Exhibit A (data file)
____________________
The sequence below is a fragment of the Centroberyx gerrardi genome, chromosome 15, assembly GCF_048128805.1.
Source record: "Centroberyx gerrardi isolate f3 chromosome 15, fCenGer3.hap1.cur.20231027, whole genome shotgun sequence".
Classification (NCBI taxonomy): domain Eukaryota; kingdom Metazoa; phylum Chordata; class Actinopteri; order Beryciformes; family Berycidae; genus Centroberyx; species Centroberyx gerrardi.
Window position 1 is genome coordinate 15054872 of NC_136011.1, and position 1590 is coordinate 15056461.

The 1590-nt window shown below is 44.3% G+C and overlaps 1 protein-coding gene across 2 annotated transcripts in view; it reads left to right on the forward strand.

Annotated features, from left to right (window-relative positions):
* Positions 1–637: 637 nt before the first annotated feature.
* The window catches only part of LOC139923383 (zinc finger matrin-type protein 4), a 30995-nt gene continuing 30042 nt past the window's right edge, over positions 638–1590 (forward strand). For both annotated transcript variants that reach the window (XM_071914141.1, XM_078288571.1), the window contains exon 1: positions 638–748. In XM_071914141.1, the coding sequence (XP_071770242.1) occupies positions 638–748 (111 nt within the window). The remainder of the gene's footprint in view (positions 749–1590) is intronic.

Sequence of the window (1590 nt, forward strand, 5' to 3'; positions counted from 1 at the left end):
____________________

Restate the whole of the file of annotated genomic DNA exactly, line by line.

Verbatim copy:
The sequence below is a fragment of the Centroberyx gerrardi genome, chromosome 15, assembly GCF_048128805.1.
Source record: "Centroberyx gerrardi isolate f3 chromosome 15, fCenGer3.hap1.cur.20231027, whole genome shotgun sequence".
Classification (NCBI taxonomy): domain Eukaryota; kingdom Metazoa; phylum Chordata; class Actinopteri; order Beryciformes; family Berycidae; genus Centroberyx; species Centroberyx gerrardi.
Window position 1 is genome coordinate 15054872 of NC_136011.1, and position 1590 is coordinate 15056461.

The 1590-nt window shown below is 44.3% G+C and overlaps 1 protein-coding gene across 2 annotated transcripts in view; it reads left to right on the forward strand.

Annotated features, from left to right (window-relative positions):
* Positions 1–637: 637 nt before the first annotated feature.
* The window catches only part of LOC139923383 (zinc finger matrin-type protein 4), a 30995-nt gene continuing 30042 nt past the window's right edge, over positions 638–1590 (forward strand). For both annotated transcript variants that reach the window (XM_071914141.1, XM_078288571.1), the window contains exon 1: positions 638–748. In XM_071914141.1, the coding sequence (XP_071770242.1) occupies positions 638–748 (111 nt within the window). The remainder of the gene's footprint in view (positions 749–1590) is intronic.

Sequence of the window (1590 nt, forward strand, 5' to 3'; positions counted from 1 at the left end):